The sights and attractions that draw crowds to any city are telling of the aesthetic value a certain place holds in the collective perception. Tourism boards across the country attempt to create a sense of heritage and uniqueness that leaves visitors with a feeling of both connection and exoticism after they have left. Whether manufactured, or genuine, a city that truly produces these emotions in its guests takes on an illusive complex that keeps visitors coming back. To know a place well is a reassuring feeling, but to know that a place will always provide something unique is a feeling not to be lost. For me San Francisco was all of these things; mysterious, friendly, manageable, and capturing all at the same time. But how I found the city was not through the long lines or shops or visitor information booths. Instead it was through café conversations and tiring walks.
By some turn of meteorological misfortune the incredible weather I had in New Orleans, San Antonio, and Tucson did not follow me up into California. For the majority of my days both on and off the train, unpredictable rain and wind have soaked me from the soles of my shoes upwards. San Francisco was no exception. The first night I arrived in Oakland –Amtrak does not have service directly from L.A. to San Francisco- the weather was mild enough to walk to my hotel. However, when I woke in the morning to ambiguous skies I was fully prepared to spend another day enjoying indoor activities. Luckily the rain was inconsistent and I took advantage of the spots of sun down by Pier 39 in San Fran after a quick trip over from Oakland on the BART train. The seals, Alcatraz and the Golden Gate Bridge were all some great sights to see. Unfortunately I somehow deleted all my photos on my phone, but what can you do?
After my friend Andrew (who played a great host during this stop) got out of work, we went for a jog around Golden Gate Park on the West side of the city. One of the largest parks in America, the Golden Gate Park was astounding to run through and I found myself enjoying some much needed exercise and time amidst nature. As night, and more rain, fell we decided on a fantastic Mexican restaurant nearby called Tortilla Heights. The East coast has its’ Tortilla Flats, and San Fran- known for its calf straining hills- has places called Tortilla Heights for good reason. The first day was great, and the combination of an enormous burrito and walking around with a 30 pound pack on most of the day put me right to sleep.
I’m pretty sure I owe the National Weather Service a nasty letter for not alerting me of the hurricane that occurred in the Bay Area on Thursday morning. As I stepped out the door, umbrella in hand and ready to explore, pressing rain and wind crashed over me like shore-bound waves. Barely clinging to my umbrella, I was already wet from the belt down before I could even think of finding a bus stand or taxi. Thinking of my own personal budget deficit, and helplessly squishy sneakers, I decided to walk to see the “Painted Ladies” of Alamo Sq. These multi-level apartments can be seen on almost any postcard of San Francisco, and in the timeless program ‘Full House’. They were great, beautiful, cheery; all of that, I snapped a picture then quickly made my escape to the nearest coffee shop.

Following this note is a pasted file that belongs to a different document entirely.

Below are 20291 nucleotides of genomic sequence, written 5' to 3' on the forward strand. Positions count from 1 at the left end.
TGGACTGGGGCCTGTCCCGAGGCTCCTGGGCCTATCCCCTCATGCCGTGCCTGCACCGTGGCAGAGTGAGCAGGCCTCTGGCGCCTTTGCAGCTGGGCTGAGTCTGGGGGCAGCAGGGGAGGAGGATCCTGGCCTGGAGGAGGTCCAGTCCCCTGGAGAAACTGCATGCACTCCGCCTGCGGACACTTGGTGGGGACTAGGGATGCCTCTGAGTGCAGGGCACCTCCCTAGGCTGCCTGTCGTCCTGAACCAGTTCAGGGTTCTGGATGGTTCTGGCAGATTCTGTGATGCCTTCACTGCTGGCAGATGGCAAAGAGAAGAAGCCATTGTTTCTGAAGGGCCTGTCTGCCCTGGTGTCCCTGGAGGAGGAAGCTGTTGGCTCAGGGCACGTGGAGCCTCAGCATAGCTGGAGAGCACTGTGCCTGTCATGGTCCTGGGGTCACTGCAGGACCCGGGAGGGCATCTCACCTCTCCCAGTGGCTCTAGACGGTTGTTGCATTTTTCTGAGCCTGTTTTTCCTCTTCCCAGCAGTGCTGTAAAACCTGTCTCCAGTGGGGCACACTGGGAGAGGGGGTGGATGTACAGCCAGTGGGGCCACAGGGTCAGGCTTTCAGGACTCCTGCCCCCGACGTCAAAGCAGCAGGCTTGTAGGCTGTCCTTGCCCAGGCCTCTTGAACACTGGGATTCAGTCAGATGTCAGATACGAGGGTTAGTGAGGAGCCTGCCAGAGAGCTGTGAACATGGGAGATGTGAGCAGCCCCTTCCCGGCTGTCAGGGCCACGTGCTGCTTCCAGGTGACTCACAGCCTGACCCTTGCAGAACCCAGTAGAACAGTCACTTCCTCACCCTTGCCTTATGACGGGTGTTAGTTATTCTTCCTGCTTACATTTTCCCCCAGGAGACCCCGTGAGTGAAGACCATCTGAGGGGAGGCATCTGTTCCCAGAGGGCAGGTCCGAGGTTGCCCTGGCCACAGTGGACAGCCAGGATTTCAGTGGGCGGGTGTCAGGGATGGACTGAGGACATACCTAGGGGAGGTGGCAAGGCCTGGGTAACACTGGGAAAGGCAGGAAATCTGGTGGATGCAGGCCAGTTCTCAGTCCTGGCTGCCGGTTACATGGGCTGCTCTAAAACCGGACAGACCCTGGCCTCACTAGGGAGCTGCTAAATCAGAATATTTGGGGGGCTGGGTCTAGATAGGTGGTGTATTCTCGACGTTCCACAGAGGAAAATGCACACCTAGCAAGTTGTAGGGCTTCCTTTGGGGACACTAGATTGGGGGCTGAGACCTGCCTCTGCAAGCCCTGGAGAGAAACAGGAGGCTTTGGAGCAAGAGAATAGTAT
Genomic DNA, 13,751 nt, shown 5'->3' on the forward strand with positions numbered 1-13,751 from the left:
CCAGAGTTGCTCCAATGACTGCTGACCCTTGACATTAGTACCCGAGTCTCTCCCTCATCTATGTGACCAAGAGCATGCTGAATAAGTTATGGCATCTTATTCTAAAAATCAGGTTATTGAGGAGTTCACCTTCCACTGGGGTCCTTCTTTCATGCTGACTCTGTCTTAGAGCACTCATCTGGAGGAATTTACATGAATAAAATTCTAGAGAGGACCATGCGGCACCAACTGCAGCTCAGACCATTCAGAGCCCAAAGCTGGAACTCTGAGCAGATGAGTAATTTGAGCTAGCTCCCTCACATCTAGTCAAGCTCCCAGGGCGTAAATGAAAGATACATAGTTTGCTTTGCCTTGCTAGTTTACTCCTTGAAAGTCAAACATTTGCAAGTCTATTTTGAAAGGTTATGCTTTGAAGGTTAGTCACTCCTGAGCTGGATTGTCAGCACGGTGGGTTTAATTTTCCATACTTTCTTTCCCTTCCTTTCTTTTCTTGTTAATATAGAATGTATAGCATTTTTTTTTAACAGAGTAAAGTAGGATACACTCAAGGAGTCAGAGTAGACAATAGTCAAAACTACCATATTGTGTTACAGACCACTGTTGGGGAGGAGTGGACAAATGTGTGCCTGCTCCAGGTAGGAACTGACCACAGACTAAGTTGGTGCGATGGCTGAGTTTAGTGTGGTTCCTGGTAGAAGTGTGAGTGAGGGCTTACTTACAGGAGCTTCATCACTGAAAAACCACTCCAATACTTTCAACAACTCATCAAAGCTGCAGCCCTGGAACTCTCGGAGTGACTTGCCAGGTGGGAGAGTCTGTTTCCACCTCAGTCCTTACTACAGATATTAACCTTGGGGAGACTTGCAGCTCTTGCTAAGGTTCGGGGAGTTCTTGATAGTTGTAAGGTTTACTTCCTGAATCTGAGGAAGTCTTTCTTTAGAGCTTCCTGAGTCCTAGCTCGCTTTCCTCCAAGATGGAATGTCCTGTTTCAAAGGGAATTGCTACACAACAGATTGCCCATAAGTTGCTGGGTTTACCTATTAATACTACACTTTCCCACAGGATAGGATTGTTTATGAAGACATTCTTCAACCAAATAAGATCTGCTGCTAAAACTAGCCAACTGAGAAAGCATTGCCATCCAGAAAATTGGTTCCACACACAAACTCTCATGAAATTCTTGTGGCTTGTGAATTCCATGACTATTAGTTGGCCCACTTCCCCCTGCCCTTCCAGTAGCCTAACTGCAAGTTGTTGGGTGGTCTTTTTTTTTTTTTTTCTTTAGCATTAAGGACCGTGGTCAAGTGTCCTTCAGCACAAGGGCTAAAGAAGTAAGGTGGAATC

I found myself walking on Haight St. after enjoying a coffee, the famous artistic (hippie) center of San Francisco is the former neighborhood of Janis Joplin, Jerfferson Airplane, and Jimi Hendrix among others. Cafes dotted the street and I found myself crossing back and forth across intersections to find available seating at the packed coffee houses. Dred-locked locals smoked cigarettes outside ‘head shops’ displaying ornate Hooka pipes and advertising easily attainable medical cards for a certain herb said to cure everything from anxiety to glaucoma. I passed on the cards and instead enjoyed my second enormous cup of coffee called a “depth charge”, and was definitely feeling the caffeine as I skimmed the local Arts and Culture magazine. Just as I began to forget how wet I was it started to pour once more so I made the executive decision to invest two dollars in a bus ride to… anywhere.
The number 38 pulled up and I took my seat near the window to enjoy my own personal tour of the city. As my luck would have it about 5 stops down the line it was the end of the route and time for the driver’s break. The good part was I was close to the Persidio, a beautifully preserved part of the city that is half park, half neighborhood, and all stair-master. The hills were exhausting but the scenery was beautiful and the Golden Gate Bridge could be seen poking out of the fog in the distance. Completely saturated at this point, I made a second executive decision and hailed a cab back to Andrew’s place to dry off and rest my already aching calves. Although I didn’t get to see the touristy sights, did not ride a cable car, and somehow did a ton of walking in a hilly, rainy city, I really enjoyed San Francisco and left with a feeling of wanting more.
The ride up to Oregon has been stunning and although I thought I would hate to see snow anytime soon, the mountains and white landscapes are some of the best I’ve seen on the trip. Stay tuned for my weekend with my friend Garrett in the Portland of the West.
I’d also like to take this time to thank all my hosts so far: they all have been so accommodating and I really would have been lost without each. Finally, don’t forget to stop by Whistlestop for my next episode there, and if you want even more frequent updates find me on Twitter.